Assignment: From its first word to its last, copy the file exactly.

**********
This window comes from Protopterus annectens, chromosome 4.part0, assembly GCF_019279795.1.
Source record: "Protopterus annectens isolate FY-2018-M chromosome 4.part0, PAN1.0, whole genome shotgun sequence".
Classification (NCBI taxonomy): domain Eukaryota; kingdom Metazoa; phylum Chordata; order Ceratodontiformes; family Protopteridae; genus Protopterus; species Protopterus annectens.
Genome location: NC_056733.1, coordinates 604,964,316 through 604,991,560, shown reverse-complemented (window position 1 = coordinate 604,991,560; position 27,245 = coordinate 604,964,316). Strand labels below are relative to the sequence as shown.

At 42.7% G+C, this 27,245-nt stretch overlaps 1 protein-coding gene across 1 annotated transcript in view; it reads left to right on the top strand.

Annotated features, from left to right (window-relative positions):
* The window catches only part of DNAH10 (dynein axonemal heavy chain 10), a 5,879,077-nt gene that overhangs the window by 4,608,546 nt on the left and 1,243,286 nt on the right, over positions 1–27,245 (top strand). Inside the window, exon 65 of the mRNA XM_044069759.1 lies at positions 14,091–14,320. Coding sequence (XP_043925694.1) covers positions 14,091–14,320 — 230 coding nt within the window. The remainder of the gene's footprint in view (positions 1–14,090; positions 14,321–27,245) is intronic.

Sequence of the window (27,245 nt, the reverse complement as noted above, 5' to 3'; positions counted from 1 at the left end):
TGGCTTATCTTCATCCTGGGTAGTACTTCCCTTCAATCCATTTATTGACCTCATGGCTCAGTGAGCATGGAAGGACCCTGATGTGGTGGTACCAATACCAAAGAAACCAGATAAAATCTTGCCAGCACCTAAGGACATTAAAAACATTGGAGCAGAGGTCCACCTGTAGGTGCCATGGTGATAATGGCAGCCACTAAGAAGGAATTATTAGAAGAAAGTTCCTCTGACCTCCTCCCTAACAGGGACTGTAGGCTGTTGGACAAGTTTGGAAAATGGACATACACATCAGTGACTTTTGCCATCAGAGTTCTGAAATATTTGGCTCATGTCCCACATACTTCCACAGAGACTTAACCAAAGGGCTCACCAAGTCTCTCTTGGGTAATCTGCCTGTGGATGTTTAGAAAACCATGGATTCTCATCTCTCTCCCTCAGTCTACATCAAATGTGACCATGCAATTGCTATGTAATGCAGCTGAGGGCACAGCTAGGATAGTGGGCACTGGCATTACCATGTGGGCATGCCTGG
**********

This window comes from Protopterus annectens, chromosome 4.part0, assembly GCF_019279795.1.
Source record: "Protopterus annectens isolate FY-2018-M chromosome 4.part0, PAN1.0, whole genome shotgun sequence".
Classification (NCBI taxonomy): domain Eukaryota; kingdom Metazoa; phylum Chordata; order Ceratodontiformes; family Protopteridae; genus Protopterus; species Protopterus annectens.
Genome location: NC_056733.1, coordinates 604,964,316 through 604,991,560, shown reverse-complemented (window position 1 = coordinate 604,991,560; position 27,245 = coordinate 604,964,316). Strand labels below are relative to the sequence as shown.

At 42.7% G+C, this 27,245-nt stretch overlaps 1 protein-coding gene across 1 annotated transcript in view; it reads left to right on the top strand.

Annotated features, from left to right (window-relative positions):
* The window catches only part of DNAH10 (dynein axonemal heavy chain 10), a 5,879,077-nt gene that overhangs the window by 4,608,546 nt on the left and 1,243,286 nt on the right, over positions 1–27,245 (top strand). Inside the window, exon 65 of the mRNA XM_044069759.1 lies at positions 14,091–14,320. Coding sequence (XP_043925694.1) covers positions 14,091–14,320 — 230 coding nt within the window. The remainder of the gene's footprint in view (positions 1–14,090; positions 14,321–27,245) is intronic.

Sequence of the window (27,245 nt, the reverse complement as noted above, 5' to 3'; positions counted from 1 at the left end):
TGGCTTATCTTCATCCTGGGTAGTACTTCCCTTCAATCCATTTATTGACCTCATGGCTCAGTGAGCATGGAAGGACCCTGATGTGGTGGTACCAATACCAAAGAAACCAGATAAAATCTTGCCAGCACCTAAGGACATTAAAAACATTGGAGCAGAGGTCCACCTGTAGGTGCCATGGTGATAATGGCAGCCACTAAGAAGGAATTATTAGAAGAAAGTTCCTCTGACCTCCTCCCTAACAGGGACTGTAGGCTGTTGGACAAGTTTGGAAAATGGACATACACATCAGTGACTTTTGCCATCAGAGTTCTGAAATATTTGGCTCATGTCCCACATACTTCCACAGAGACTTAACCAAAGGGCTCACCAAGTCTCTCTTGGGTAATCTGCCTGTGGATGTTTAGAAAACCATGGATTCTCATCTCTCTCCCTCAGTCTACATCAAATGTGACCATGCAATTGCTATGTAATGCAGCTGAGGGCACAGCTAGGATAGTGGGCACTGGCATTACCATGTGGGCATGCCTGG